👉🏽 Tour the Convent of San Bernardo. The outside and inside of this convent are stunning. You can walk around the inside and then visit the small museum on the grounds as well. 

👉🏽 Eat in the square. In the historical square, there are many great restaurants to try. Las Campanas is known as the best, but don’t be afraid to try others as they are all fantastic. 

👉🏽 Go on a walking or biking tour. Valladolid is not very big, so it’s easy to explore some of the best sites by walking or cycling. 

👉🏽 Take a day trip. From Valladolid, you can easily get to many cenotes like Cenote Suytun. Chichen Itza is also only about 45 minutes away. 

Town square in Valladolid
Valladolid – Photo from Canva

Things to do in Yucatan

With so many things to do and see, it can be hard to decide what to put on your Yucatan bucket list. No matter how much time you have, make sure to visit a few of these places below!

🏖️ Best Yucatan beaches

➡️ Playa Norte Celestun is a breathtaking beach in Merida. It’s great for snorkeling and scuba diving. 

➡️ Puerto Progreso is about 30-45 minutes from Merida and is well worth the drive. It’s usually not very crowded, so you’ll have the chance to relax and swim without too many people. 

➡️ El Cuyo is a nice weekend trip from Merida with some of the best beaches. It’s a popular place for kite surfing with plenty of rental gear shops nearby in case you don’t have your own. You can also sign up for a class if you’re a beginner. 

➡️ Playa Norte and Playa Sur are both beautiful beaches in Celestun. Playa Norte has more amenities as well as more options for restaurants and bars.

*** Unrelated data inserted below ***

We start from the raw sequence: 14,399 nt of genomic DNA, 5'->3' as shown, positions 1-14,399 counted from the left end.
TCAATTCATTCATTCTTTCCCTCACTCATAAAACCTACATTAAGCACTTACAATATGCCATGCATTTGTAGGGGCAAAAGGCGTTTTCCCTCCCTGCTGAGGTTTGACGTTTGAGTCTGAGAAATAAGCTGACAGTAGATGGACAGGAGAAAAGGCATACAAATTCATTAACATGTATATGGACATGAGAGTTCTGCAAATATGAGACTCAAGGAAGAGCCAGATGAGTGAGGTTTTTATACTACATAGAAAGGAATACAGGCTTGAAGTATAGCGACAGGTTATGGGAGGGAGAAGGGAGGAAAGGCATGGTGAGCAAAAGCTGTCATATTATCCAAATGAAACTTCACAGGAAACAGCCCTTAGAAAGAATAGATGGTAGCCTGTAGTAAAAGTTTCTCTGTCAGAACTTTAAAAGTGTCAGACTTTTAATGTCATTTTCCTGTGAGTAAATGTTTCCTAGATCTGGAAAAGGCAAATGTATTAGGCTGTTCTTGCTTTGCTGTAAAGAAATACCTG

➡️ San Benito is one of the beaches to visit if you want seclusion and quiet. It’s not very far from Progreso, you can always head there if you want more choices for food and nightlife. 

Panoramic view of Izamal
Izamal – Photo from Canva

🌊 Best Yucatan cenotes

👉🏻 Cenote Zaci-Ha: This is one of the largest cenotes near Valladolid. It’s open-air and perfect for swimming. 

👉🏻 Cenote X’Canche: Make sure to visit this cenote after coming from Ek Balam as they are just adjacent to each other.

👉🏻 Cenote Oxman is near Valladolid. They have a few different ticket options for entry. You can pay more if you want access to the pool and restaurant while the lower ticket prices only give entrance to the cenote. 

👉🏻 Cenote Suytun is another cenote near Valladolid. It’s huge with clear blue water. The stalactites at the top of the cave also make for a great photo op. 

👍🏼 Best Yucatan ruins

You can’t travel to the Yucatan without visiting a few Mayan ruins. Here are the best ones not to miss.